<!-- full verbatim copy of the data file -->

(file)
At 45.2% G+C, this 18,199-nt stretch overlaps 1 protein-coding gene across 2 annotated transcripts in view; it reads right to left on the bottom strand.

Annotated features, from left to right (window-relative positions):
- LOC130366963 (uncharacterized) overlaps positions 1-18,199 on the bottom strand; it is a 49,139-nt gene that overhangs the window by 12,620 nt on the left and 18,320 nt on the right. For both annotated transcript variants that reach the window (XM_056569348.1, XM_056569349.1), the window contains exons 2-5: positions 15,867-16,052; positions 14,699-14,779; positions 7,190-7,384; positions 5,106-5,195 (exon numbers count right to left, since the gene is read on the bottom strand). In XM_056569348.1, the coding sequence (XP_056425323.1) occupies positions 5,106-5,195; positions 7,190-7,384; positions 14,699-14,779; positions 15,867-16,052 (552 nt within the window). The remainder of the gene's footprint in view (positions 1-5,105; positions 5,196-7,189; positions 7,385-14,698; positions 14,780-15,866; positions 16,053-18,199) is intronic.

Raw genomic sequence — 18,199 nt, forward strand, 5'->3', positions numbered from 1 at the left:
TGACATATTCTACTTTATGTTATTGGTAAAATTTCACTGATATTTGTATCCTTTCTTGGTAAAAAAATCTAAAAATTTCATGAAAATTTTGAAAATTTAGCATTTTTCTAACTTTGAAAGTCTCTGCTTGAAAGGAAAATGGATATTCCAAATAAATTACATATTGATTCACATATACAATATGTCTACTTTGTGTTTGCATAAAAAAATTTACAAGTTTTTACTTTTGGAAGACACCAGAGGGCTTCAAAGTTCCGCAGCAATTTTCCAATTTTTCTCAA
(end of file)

At 45.2% G+C, this 18,199-nt stretch overlaps 1 protein-coding gene across 2 annotated transcripts in view; it reads right to left on the bottom strand.

Annotated features, from left to right (window-relative positions):
- LOC130366963 (uncharacterized) overlaps positions 1-18,199 on the bottom strand; it is a 49,139-nt gene that overhangs the window by 12,620 nt on the left and 18,320 nt on the right. For both annotated transcript variants that reach the window (XM_056569348.1, XM_056569349.1), the window contains exons 2-5: positions 15,867-16,052; positions 14,699-14,779; positions 7,190-7,384; positions 5,106-5,195 (exon numbers count right to left, since the gene is read on the bottom strand). In XM_056569348.1, the coding sequence (XP_056425323.1) occupies positions 5,106-5,195; positions 7,190-7,384; positions 14,699-14,779; positions 15,867-16,052 (552 nt within the window). The remainder of the gene's footprint in view (positions 1-5,105; positions 5,196-7,189; positions 7,385-14,698; positions 14,780-15,866; positions 16,053-18,199) is intronic.

Raw genomic sequence — 18,199 nt, forward strand, 5'->3', positions numbered from 1 at the left:
TGACATATTCTACTTTATGTTATTGGTAAAATTTCACTGATATTTGTATCCTTTCTTGGTAAAAAAATCTAAAAATTTCATGAAAATTTTGAAAATTTAGCATTTTTCTAACTTTGAAAGTCTCTGCTTGAAAGGAAAATGGATATTCCAAATAAATTACATATTGATTCACATATACAATATGTCTACTTTGTGTTTGCATAAAAAAATTTACAAGTTTTTACTTTTGGAAGACACCAGAGGGCTTCAAAGTTCCGCAGCAATTTTCCAATTTTTCTCAA